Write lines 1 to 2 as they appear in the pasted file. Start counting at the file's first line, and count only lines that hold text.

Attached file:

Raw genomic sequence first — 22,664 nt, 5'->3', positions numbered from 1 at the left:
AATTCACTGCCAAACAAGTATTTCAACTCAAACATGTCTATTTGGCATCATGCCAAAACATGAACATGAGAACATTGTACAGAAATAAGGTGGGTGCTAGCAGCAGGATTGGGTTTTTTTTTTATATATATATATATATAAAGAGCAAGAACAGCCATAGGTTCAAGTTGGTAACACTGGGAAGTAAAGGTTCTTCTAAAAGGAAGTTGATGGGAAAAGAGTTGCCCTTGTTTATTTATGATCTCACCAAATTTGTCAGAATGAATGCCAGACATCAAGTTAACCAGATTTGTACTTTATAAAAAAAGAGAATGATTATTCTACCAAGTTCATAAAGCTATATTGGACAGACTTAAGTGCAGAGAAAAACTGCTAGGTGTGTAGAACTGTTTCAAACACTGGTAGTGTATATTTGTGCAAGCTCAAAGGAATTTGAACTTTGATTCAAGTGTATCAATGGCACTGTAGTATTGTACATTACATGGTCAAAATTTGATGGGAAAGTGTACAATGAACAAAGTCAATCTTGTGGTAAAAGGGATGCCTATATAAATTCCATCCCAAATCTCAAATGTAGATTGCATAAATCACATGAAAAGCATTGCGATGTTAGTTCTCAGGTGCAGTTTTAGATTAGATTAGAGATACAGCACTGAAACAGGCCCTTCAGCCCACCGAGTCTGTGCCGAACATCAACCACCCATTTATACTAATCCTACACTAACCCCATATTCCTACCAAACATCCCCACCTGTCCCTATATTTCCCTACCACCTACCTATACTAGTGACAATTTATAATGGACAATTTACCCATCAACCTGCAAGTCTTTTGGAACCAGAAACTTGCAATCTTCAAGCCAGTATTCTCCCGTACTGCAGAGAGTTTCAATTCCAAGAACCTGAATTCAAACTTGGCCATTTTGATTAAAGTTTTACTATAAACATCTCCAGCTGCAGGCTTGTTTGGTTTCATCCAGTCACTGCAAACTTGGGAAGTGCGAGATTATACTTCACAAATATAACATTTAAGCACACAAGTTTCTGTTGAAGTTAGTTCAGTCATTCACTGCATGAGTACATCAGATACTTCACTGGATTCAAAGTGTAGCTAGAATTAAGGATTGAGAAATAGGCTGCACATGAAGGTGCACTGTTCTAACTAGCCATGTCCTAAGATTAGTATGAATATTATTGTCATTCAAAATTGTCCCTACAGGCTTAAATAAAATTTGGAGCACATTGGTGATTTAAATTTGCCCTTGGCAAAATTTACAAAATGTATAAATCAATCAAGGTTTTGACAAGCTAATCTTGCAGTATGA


Raw genomic sequence first — 22,664 nt, 5'->3', positions numbered from 1 at the left:
AATTCACTGCCAAACAAGTATTTCAACTCAAACATGTCTATTTGGCATCATGCCAAAACATGAACATGAGAACATTGTACAGAAATAAGGTGGGTGCTAGCAGCAGGATTGGGTTTTTTTTTTATATATATATATATATAAAGAGCAAGAACAGCCATAGGTTCAAGTTGGTAACACTGGGAAGTAAAGGTTCTTCTAAAAGGAAGTTGATGGGAAAAGAGTTGCCCTTGTTTATTTATGATCTCACCAAATTTGTCAGAATGAATGCCAGACATCAAGTTAACCAGATTTGTACTTTATAAAAAAAGAGAATGATTATTCTACCAAGTTCATAAAGCTATATTGGACAGACTTAAGTGCAGAGAAAAACTGCTAGGTGTGTAGAACTGTTTCAAACACTGGTAGTGTATATTTGTGCAAGCTCAAAGGAATTTGAACTTTGATTCAAGTGTATCAATGGCACTGTAGTATTGTACATTACATGGTCAAAATTTGATGGGAAAGTGTACAATGAACAAAGTCAATCTTGTGGTAAAAGGGATGCCTATATAAATTCCATCCCAAATCTCAAATGTAGATTGCATAAATCACATGAAAAGCATTGCGATGTTAGTTCTCAGGTGCAGTTTTAGATTAGATTAGAGATACAGCACTGAAACAGGCCCTTCAGCCCACCGAGTCTGTGCCGAACATCAACCACCCATTTATACTAATCCTACACTAACCCCATATTCCTACCAAACATCCCCACCTGTCCCTATATTTCCCTACCACCTACCTATACTAGTGACAATTTATAATGGACAATTTACCCATCAACCTGCAAGTCTTTTGGAACCAGAAACTTGCAATCTTCAAGCCAGTATTCTCCCGTACTGCAGAGAGTTTCAATTCCAAGAACCTGAATTCAAACTTGGCCATTTTGATTAAAGTTTTACTATAAACATCTCCAGCTGCAGGCTTGTTTGGTTTCATCCAGTCACTGCAAACTTGGGAAGTGCGAGATTATACTTCACAAATATAACATTTAAGCACACAAGTTTCTGTTGAAGTTAGTTCAGTCATTCACTGCATGAGTACATCAGATACTTCACTGGATTCAAAGTGTAGCTAGAATTAAGGATTGAGAAATAGGCTGCACATGAAGGTGCACTGTTCTAACTAGCCATGTCCTAAGATTAGTATGAATATTATTGTCATTCAAAATTGTCCCTACAGGCTTAAATAAAATTTGGAGCACATTGGTGATTTAAATTTGCCCTTGGCAAAATTTACAAAATGTATAAATCAATCAAGGTTTTGACAAGCTAATCTTGCAGTATGA